SANTIAGO DE GOBIENDES
- Declared Historical Artistic Monument on June 3rd, 1931.
- It went through important transformations along the Baroque period such as the replacement of the central apse by a much larger and higher one that distorts its external looks; the lateral rooms had been removed and, in change, the vestry, the porticoes and the belfry were added.
- It has gone through some cleaning and restorations campaigns along the 20th century, although the proposal of J. Manzanares, that considers the elimination of all the addings and the recovery of its original structure, has not been achieved so far.
Located on a hill on the Cantábrico sea, at 4 kilometers from Colunga, we find Santiago de Gobiendes, one of the latest manifestations of Asturian Pre-Romanesque Art. This church had a structure that strictly corresponded to the design normalized by Alphonse the Second, though in this case, the testero was not flat since the central apse stood out lightly with respect to the lateral ones.
Its original structure was formed by three naves, covered by a flat wooden roof and separated by series of round arches in brick, upon square pillars with impost capitals, being the central nave much wider and higher than the aisles, that allowwed to open four windows in it at each side, centred upon separation arches that provide the church with a very adequate illuminatiion The chevet was formed by three flat apses of the same width than the naves and covered by barrel vaults. The main chapel that was very much modified in the reform of the nineteenth century, when it was emlarged by moving the testero and elevating the entrance arch, was somewhat longer than the lateral ones and it was decorated with a blank series of arches attached to its three walls. The western side closed with a nartex, also tripartite, from which the lateral compartments have been preserved; communicated with the rest of the church through two doors, also with arches in brick. Besides, as with all the churches of the group, it had two lateral compartments attached to the naves’ last stretch which have disappeared.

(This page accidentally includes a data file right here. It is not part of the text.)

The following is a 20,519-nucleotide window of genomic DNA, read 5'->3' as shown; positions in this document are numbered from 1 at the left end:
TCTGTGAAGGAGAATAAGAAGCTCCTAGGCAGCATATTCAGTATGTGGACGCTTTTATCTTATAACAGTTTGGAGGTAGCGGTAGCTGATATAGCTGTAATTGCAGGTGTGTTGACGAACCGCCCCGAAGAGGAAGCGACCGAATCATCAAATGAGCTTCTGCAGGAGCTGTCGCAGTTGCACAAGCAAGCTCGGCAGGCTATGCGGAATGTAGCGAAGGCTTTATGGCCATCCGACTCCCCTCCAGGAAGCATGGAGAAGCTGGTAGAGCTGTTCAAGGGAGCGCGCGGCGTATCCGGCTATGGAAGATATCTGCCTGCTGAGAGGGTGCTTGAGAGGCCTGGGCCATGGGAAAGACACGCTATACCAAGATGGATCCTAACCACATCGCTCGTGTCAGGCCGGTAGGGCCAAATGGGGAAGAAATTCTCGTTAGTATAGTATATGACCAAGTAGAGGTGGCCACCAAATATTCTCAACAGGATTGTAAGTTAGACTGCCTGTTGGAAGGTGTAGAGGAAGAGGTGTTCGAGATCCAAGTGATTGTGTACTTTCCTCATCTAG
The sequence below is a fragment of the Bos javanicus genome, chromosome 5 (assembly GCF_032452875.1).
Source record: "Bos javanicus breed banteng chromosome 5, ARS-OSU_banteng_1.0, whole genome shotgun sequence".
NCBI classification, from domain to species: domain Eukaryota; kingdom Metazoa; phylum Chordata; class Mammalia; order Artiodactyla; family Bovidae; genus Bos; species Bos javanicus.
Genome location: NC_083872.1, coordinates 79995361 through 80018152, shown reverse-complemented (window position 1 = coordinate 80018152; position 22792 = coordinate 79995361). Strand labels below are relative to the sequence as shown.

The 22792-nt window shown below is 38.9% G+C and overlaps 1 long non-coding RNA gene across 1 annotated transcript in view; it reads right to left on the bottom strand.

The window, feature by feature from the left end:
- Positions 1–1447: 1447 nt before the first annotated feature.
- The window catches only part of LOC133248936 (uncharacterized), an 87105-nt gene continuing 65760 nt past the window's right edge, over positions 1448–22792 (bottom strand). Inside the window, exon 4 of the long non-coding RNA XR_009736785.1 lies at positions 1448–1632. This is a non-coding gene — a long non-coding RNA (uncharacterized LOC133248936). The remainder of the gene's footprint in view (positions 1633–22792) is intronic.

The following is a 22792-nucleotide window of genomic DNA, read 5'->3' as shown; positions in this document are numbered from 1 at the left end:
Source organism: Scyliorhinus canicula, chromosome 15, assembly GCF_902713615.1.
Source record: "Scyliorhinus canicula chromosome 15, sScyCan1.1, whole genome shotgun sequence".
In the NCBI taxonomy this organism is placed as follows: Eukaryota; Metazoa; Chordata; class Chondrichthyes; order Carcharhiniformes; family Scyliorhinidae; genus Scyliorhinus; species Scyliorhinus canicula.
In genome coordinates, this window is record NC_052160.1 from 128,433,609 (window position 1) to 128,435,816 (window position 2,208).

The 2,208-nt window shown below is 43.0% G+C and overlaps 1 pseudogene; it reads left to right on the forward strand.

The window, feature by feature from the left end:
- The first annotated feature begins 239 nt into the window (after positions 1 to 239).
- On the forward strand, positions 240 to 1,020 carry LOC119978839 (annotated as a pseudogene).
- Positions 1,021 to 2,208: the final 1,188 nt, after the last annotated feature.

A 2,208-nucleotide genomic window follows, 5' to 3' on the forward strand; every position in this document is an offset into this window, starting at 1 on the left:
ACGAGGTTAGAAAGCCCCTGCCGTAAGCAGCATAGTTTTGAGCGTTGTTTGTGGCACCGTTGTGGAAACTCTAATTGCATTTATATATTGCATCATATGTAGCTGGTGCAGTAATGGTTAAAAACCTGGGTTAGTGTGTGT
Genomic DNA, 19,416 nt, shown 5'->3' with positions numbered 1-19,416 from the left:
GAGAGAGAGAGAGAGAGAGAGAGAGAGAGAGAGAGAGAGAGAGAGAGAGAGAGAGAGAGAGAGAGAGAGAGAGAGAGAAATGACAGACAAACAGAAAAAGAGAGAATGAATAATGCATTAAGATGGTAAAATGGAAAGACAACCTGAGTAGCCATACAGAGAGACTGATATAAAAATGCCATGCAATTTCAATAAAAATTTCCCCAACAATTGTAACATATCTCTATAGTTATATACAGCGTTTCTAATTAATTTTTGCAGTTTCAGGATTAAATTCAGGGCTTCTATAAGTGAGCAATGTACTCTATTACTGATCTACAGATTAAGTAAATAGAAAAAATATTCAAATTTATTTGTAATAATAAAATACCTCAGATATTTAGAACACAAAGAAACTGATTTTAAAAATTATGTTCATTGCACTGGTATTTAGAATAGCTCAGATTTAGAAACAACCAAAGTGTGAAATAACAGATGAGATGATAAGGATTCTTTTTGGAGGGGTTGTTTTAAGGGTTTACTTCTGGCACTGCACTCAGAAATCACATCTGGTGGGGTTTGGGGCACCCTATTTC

The interior of the church, very similar to San Salvador de Priesca, though with one more stretch of series of arches in the naves, keeps all its main characteristics, except the change produced by the enlargement of the central apse and of the naves towards the west. But externally, the mentioned reform, in a very different building style, has altered its image style considerably. In the chevet, the great volume of the new central apse generates an unpleasant effect, breaking completely the image of an Asturian testero, to that we must add that the prolongation of ther naves, in a very different style, lacking artistic quality, to which also a modern belfry was added, as well as the building of a portico upon wooden columns that go along the whole of the western side and a great part of the southern side, hide the original structure of Santiago de Gobiendes almost entirely. Besides, the enlargement of the naves that elongat it disproportionally -something similar, but worse, to what happened in San Adriano de Tuñón-, turn it into a strange looking building.